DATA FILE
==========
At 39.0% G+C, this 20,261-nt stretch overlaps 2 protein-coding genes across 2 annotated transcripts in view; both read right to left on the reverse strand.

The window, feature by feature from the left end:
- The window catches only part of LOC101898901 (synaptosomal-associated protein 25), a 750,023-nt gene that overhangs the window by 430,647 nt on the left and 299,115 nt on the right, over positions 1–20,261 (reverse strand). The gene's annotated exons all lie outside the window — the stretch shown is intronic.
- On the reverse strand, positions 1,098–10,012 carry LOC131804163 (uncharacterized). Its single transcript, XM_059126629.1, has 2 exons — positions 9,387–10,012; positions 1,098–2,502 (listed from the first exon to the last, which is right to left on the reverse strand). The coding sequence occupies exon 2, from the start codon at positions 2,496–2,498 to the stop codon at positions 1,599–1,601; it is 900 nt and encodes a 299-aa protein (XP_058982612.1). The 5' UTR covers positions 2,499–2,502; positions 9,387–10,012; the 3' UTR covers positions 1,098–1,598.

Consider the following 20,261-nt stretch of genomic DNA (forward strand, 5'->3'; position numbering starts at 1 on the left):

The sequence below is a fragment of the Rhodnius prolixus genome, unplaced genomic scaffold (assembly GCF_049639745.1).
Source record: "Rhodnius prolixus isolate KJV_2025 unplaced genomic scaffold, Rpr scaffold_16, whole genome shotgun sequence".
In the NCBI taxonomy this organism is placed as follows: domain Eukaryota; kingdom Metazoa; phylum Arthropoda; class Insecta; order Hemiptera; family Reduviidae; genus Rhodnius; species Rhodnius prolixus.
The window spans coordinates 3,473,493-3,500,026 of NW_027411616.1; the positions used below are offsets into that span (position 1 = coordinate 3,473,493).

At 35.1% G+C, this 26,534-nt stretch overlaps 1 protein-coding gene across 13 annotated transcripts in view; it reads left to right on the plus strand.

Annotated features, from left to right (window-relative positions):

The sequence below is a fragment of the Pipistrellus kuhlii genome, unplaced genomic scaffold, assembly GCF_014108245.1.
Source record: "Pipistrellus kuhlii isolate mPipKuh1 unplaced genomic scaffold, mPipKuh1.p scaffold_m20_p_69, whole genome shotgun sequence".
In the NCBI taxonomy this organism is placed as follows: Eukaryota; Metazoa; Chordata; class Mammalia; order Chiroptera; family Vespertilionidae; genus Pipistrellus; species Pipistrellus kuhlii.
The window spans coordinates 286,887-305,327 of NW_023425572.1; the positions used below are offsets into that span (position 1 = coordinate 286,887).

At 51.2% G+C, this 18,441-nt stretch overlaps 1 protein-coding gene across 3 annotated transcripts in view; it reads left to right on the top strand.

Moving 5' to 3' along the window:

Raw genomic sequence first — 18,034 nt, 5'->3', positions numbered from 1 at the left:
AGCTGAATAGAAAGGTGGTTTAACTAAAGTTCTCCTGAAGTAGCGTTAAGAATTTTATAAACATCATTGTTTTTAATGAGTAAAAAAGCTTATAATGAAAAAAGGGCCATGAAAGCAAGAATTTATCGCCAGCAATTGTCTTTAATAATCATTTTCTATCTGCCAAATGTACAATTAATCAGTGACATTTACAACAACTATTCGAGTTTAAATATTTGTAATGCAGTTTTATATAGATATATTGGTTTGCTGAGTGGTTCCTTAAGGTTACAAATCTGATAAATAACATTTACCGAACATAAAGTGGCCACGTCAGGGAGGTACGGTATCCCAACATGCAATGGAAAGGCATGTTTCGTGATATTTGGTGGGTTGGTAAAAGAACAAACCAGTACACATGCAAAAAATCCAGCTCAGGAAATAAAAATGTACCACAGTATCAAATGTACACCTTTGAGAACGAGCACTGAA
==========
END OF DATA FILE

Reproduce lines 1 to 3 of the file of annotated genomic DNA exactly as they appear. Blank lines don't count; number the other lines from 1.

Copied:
At 39.0% G+C, this 20,261-nt stretch overlaps 2 protein-coding genes across 2 annotated transcripts in view; both read right to left on the reverse strand.

The window, feature by feature from the left end:
- The window catches only part of LOC101898901 (synaptosomal-associated protein 25), a 750,023-nt gene that overhangs the window by 430,647 nt on the left and 299,115 nt on the right, over positions 1–20,261 (reverse strand). The gene's annotated exons all lie outside the window — the stretch shown is intronic.